The blushed-yellow Rainier cherry was released by Washington State University more than 50 years ago with little thought of it becoming a premium fresh-market cherry.

Rainier originated from a cross of Bing and Van made at WSU in Prosser by soft fruit breeder Dr. Harold Fogle. It was selected in 1954 and released in 1960. The fruit has a similar shape to Bing, but it is generally sweeter and larger, and the skin is yellow with an attractive red blush. However, it is extremely prone to bruising.

Grady Auvil, orchardist at Orondo, Washington, planted some of the first Rainier  trees as pollinizers for his Bing cherries and found that they helped boost the yields. Most of the Rainier cherries were left to fall to the ground, though Auvil enjoyed snacking on them while working in the orchard. In 1975, after noticing that his family and colleagues also enjoyed the Rainiers, he tried selling them on the fresh market and soon had customers clamoring for more, even at twice the price of his Bings.

“It’s a matter of limiting who gets them,” he said in an interview in 1987. “Once people have tasted a Rainier, they don’t want any other cherry.”’

But it’s a cherry that has to be pampered to get it to market without bruising. At first, Auvil field packed the Rainiers until his engineer Walt Hough devised a special sorting and packing line.


In Washington’s lower Yakima Valley, a couple of other growers had taken an early interest in Rainier as a canning cherry. Richard Ormiston of Prosser planted a block in the 1960s, and Don Olmstead of Grandview planted five acres in 1972 to replace a block of the yellow Royal Ann cherries that had been wiped out by a freeze. Olmstead wanted to try the locally developed Rainier, which he had heard produced larger fruit and yielded better than the Royal Ann. Rainier trees come into bearing early and are very productive.

Don Olmstead, Jr., who joined the family orchard just after the Rainiers were planted, said he and his father sold the fruit for canning through the Snokist cooperative in Yakima. But, in 1984, the state produced a large cherry crop, and Snokist managers told the growers they only needed about a third of the available cherries for canning. Olmstead, who had just joined the Snokist board and had heard that Grady Auvil was successfully selling fresh Rainiers, suggested the growers send a third of their Rainiers to briners, a third to the fresh market, and the other third to the cannery.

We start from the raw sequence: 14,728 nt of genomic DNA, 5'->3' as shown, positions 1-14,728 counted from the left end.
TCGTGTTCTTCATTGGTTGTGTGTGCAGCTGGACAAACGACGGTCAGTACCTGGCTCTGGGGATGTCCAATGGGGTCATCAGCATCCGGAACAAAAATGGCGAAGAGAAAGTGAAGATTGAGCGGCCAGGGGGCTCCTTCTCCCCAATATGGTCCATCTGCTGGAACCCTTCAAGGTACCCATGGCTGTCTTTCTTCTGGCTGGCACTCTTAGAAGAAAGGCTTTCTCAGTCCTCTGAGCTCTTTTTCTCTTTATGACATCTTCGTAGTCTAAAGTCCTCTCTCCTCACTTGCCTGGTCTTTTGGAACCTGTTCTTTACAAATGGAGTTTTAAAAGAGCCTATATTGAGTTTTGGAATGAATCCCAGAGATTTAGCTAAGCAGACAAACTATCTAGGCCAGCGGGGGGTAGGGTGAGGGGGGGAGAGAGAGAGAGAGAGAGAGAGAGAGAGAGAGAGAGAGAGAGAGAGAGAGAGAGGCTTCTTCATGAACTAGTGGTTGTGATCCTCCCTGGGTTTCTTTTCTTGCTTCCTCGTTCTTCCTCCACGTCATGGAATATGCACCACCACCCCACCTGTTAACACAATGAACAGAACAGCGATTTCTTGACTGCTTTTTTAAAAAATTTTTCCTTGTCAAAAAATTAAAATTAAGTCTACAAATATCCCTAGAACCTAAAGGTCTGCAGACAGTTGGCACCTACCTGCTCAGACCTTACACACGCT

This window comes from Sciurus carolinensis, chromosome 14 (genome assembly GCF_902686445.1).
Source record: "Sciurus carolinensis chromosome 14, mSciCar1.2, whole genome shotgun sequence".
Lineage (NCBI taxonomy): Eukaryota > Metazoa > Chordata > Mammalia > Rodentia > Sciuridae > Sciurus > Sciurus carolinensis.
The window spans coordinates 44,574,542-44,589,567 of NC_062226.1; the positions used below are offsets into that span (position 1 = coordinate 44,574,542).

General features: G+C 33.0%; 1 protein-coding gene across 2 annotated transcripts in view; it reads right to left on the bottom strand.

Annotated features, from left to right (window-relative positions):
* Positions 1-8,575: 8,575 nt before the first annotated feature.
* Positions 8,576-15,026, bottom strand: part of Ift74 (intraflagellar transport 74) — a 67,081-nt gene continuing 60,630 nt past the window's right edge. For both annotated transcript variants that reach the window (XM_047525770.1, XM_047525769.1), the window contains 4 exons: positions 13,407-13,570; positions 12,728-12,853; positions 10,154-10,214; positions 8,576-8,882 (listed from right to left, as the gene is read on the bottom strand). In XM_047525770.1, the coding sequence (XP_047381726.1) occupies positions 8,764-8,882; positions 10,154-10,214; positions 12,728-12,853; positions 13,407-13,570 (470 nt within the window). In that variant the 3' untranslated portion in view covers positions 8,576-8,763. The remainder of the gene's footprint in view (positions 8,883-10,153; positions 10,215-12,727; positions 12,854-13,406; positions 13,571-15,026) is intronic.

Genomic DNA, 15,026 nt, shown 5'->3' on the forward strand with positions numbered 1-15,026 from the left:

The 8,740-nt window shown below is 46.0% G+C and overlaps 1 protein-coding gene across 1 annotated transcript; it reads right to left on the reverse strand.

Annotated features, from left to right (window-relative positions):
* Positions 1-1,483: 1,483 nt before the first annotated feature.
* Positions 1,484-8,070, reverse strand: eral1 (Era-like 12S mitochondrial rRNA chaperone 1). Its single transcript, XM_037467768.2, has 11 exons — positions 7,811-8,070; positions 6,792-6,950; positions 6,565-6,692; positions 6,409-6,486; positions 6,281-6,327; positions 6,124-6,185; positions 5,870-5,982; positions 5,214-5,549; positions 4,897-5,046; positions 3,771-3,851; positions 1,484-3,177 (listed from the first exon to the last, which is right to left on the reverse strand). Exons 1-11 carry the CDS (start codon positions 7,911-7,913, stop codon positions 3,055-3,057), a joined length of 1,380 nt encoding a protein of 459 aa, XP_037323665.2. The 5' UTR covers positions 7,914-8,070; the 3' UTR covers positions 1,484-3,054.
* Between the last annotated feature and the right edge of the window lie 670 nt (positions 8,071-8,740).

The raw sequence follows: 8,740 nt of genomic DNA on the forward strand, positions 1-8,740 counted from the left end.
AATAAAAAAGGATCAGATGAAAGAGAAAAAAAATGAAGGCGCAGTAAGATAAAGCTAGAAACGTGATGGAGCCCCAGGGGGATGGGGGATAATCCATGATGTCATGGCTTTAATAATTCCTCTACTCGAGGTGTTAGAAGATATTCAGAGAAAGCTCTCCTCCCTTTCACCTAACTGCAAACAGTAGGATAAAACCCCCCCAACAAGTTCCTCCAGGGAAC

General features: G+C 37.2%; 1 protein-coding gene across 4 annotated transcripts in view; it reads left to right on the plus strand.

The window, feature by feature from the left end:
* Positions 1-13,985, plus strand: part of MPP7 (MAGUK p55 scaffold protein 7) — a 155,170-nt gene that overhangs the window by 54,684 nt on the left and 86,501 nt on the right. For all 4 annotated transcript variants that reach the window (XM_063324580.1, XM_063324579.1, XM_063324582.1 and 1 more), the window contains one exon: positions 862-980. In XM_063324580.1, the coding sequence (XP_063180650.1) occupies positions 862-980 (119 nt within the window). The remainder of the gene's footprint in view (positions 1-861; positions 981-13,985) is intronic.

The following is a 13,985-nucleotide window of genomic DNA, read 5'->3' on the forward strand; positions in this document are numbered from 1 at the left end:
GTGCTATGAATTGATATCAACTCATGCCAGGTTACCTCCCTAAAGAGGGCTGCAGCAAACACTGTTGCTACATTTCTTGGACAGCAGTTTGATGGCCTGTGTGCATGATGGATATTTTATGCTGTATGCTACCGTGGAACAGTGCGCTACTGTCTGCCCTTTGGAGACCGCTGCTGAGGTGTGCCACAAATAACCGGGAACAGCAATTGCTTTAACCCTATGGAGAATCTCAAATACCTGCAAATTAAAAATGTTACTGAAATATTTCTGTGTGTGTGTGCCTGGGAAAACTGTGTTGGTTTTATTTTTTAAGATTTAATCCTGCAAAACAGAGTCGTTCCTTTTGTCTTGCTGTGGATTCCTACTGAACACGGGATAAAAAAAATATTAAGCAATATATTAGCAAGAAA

Snokist put together promotional material for the fresh market that showed a picture of Mount Rainier, which the cherry is named after, and touted the quality of the cherries and their exceptional size (one-inch minimum ­diameter).

Since then, Olmstead has sold most of his Rainier cherries fresh, and now has 50 acres, which is half his total cherry acreage. For many years, he packed the fruit in the orchard. For a while, he tried sending the Rainiers to warehouses for packing, but he’s now packing them himself again to ensure high quality.

The care that’s given to them between the tree and the package is the most important factor in delivering quality Rainiers, he says.

Dr. Ed Proebsting, in a history of accomplishments at the Irrigated Agriculture Research and Extension Center in Prosser, stated that Rainier fills an important, economically high-end niche for growers in Washington, California, Oregon, and around the world. Cherry growers like Auvil made a market for Rainier by developing special harvesting and handling methods to deliver high-quality fruit in good condition.

“They proved that people are willing to pay high prices for superb fruit,” he wrote. “Had these steps not been taken to market Rainier as a fresh product, it would undoubtedly have existed merely as an alternate to Royal Ann in the low-value briner market.”

Olmstead said consumers appreciate the cherry’s flavor, with its high sugar and low acid, as well as its distinctive appearance, but it’s not yet a major variety. Though production has been increasing, Rainier still only accounts for 10 percent of Washington’s cherry production.

“We’re still introducing them after 50 years,” he said.